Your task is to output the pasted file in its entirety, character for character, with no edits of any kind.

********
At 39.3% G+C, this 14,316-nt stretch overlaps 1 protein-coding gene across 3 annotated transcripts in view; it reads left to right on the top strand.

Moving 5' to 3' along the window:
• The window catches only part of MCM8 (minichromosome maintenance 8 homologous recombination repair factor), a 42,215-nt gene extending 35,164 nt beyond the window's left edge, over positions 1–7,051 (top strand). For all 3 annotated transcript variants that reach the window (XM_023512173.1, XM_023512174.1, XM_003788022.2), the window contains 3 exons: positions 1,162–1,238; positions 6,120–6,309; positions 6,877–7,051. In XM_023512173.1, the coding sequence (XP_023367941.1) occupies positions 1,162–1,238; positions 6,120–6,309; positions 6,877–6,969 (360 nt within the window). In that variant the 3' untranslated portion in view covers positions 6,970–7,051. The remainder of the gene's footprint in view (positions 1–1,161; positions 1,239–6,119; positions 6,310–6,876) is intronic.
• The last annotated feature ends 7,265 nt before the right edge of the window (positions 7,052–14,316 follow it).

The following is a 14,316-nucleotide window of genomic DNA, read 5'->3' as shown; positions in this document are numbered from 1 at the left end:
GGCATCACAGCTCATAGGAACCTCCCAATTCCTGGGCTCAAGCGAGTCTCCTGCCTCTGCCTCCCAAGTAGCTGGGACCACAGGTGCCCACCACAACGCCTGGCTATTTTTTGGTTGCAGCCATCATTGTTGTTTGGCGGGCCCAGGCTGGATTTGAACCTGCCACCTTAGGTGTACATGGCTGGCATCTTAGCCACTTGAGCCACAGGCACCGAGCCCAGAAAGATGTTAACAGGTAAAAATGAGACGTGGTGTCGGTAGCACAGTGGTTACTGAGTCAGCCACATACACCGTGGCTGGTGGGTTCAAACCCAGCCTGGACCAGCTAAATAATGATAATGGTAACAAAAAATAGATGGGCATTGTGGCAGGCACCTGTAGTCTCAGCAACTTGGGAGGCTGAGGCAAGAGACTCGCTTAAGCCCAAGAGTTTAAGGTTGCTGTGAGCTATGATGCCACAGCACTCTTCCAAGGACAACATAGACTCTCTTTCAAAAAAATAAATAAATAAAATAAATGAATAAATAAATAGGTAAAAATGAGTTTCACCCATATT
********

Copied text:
At 39.3% G+C, this 14,316-nt stretch overlaps 1 protein-coding gene across 3 annotated transcripts in view; it reads left to right on the top strand.

Moving 5' to 3' along the window:
• The window catches only part of MCM8 (minichromosome maintenance 8 homologous recombination repair factor), a 42,215-nt gene extending 35,164 nt beyond the window's left edge, over positions 1–7,051 (top strand). For all 3 annotated transcript variants that reach the window (XM_023512173.1, XM_023512174.1, XM_003788022.2), the window contains 3 exons: positions 1,162–1,238; positions 6,120–6,309; positions 6,877–7,051. In XM_023512173.1, the coding sequence (XP_023367941.1) occupies positions 1,162–1,238; positions 6,120–6,309; positions 6,877–6,969 (360 nt within the window). In that variant the 3' untranslated portion in view covers positions 6,970–7,051. The remainder of the gene's footprint in view (positions 1–1,161; positions 1,239–6,119; positions 6,310–6,876) is intronic.
• The last annotated feature ends 7,265 nt before the right edge of the window (positions 7,052–14,316 follow it).

The following is a 14,316-nucleotide window of genomic DNA, read 5'->3' as shown; positions in this document are numbered from 1 at the left end:
GGCATCACAGCTCATAGGAACCTCCCAATTCCTGGGCTCAAGCGAGTCTCCTGCCTCTGCCTCCCAAGTAGCTGGGACCACAGGTGCCCACCACAACGCCTGGCTATTTTTTGGTTGCAGCCATCATTGTTGTTTGGCGGGCCCAGGCTGGATTTGAACCTGCCACCTTAGGTGTACATGGCTGGCATCTTAGCCACTTGAGCCACAGGCACCGAGCCCAGAAAGATGTTAACAGGTAAAAATGAGACGTGGTGTCGGTAGCACAGTGGTTACTGAGTCAGCCACATACACCGTGGCTGGTGGGTTCAAACCCAGCCTGGACCAGCTAAATAATGATAATGGTAACAAAAAATAGATGGGCATTGTGGCAGGCACCTGTAGTCTCAGCAACTTGGGAGGCTGAGGCAAGAGACTCGCTTAAGCCCAAGAGTTTAAGGTTGCTGTGAGCTATGATGCCACAGCACTCTTCCAAGGACAACATAGACTCTCTTTCAAAAAAATAAATAAATAAAATAAATGAATAAATAAATAGGTAAAAATGAGTTTCACCCATATT